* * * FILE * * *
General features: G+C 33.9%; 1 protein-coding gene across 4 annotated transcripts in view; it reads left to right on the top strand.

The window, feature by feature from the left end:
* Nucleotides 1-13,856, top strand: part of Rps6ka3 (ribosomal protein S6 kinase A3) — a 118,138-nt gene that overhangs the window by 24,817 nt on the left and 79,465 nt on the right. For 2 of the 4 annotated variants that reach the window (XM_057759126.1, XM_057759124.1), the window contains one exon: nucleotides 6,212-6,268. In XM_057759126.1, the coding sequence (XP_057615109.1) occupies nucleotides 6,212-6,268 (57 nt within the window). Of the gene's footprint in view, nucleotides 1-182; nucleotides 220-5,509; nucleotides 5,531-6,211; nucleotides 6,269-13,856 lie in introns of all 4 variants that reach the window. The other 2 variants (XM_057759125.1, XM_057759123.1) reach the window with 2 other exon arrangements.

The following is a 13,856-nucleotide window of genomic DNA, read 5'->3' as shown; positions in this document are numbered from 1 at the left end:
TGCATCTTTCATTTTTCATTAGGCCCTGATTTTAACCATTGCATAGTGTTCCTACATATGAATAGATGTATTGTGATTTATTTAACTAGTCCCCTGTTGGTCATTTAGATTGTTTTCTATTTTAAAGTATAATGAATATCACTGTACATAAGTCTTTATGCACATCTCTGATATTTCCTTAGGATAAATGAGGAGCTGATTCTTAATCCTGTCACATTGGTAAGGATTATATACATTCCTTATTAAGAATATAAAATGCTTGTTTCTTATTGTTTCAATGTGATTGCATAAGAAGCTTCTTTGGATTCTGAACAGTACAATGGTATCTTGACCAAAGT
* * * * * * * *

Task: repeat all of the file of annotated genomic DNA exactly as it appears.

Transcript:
General features: G+C 33.9%; 1 protein-coding gene across 4 annotated transcripts in view; it reads left to right on the top strand.

The window, feature by feature from the left end:
* Nucleotides 1-13,856, top strand: part of Rps6ka3 (ribosomal protein S6 kinase A3) — a 118,138-nt gene that overhangs the window by 24,817 nt on the left and 79,465 nt on the right. For 2 of the 4 annotated variants that reach the window (XM_057759126.1, XM_057759124.1), the window contains one exon: nucleotides 6,212-6,268. In XM_057759126.1, the coding sequence (XP_057615109.1) occupies nucleotides 6,212-6,268 (57 nt within the window). Of the gene's footprint in view, nucleotides 1-182; nucleotides 220-5,509; nucleotides 5,531-6,211; nucleotides 6,269-13,856 lie in introns of all 4 variants that reach the window. The other 2 variants (XM_057759125.1, XM_057759123.1) reach the window with 2 other exon arrangements.

The following is a 13,856-nucleotide window of genomic DNA, read 5'->3' as shown; positions in this document are numbered from 1 at the left end:
TGCATCTTTCATTTTTCATTAGGCCCTGATTTTAACCATTGCATAGTGTTCCTACATATGAATAGATGTATTGTGATTTATTTAACTAGTCCCCTGTTGGTCATTTAGATTGTTTTCTATTTTAAAGTATAATGAATATCACTGTACATAAGTCTTTATGCACATCTCTGATATTTCCTTAGGATAAATGAGGAGCTGATTCTTAATCCTGTCACATTGGTAAGGATTATATACATTCCTTATTAAGAATATAAAATGCTTGTTTCTTATTGTTTCAATGTGATTGCATAAGAAGCTTCTTTGGATTCTGAACAGTACAATGGTATCTTGACCAAAGT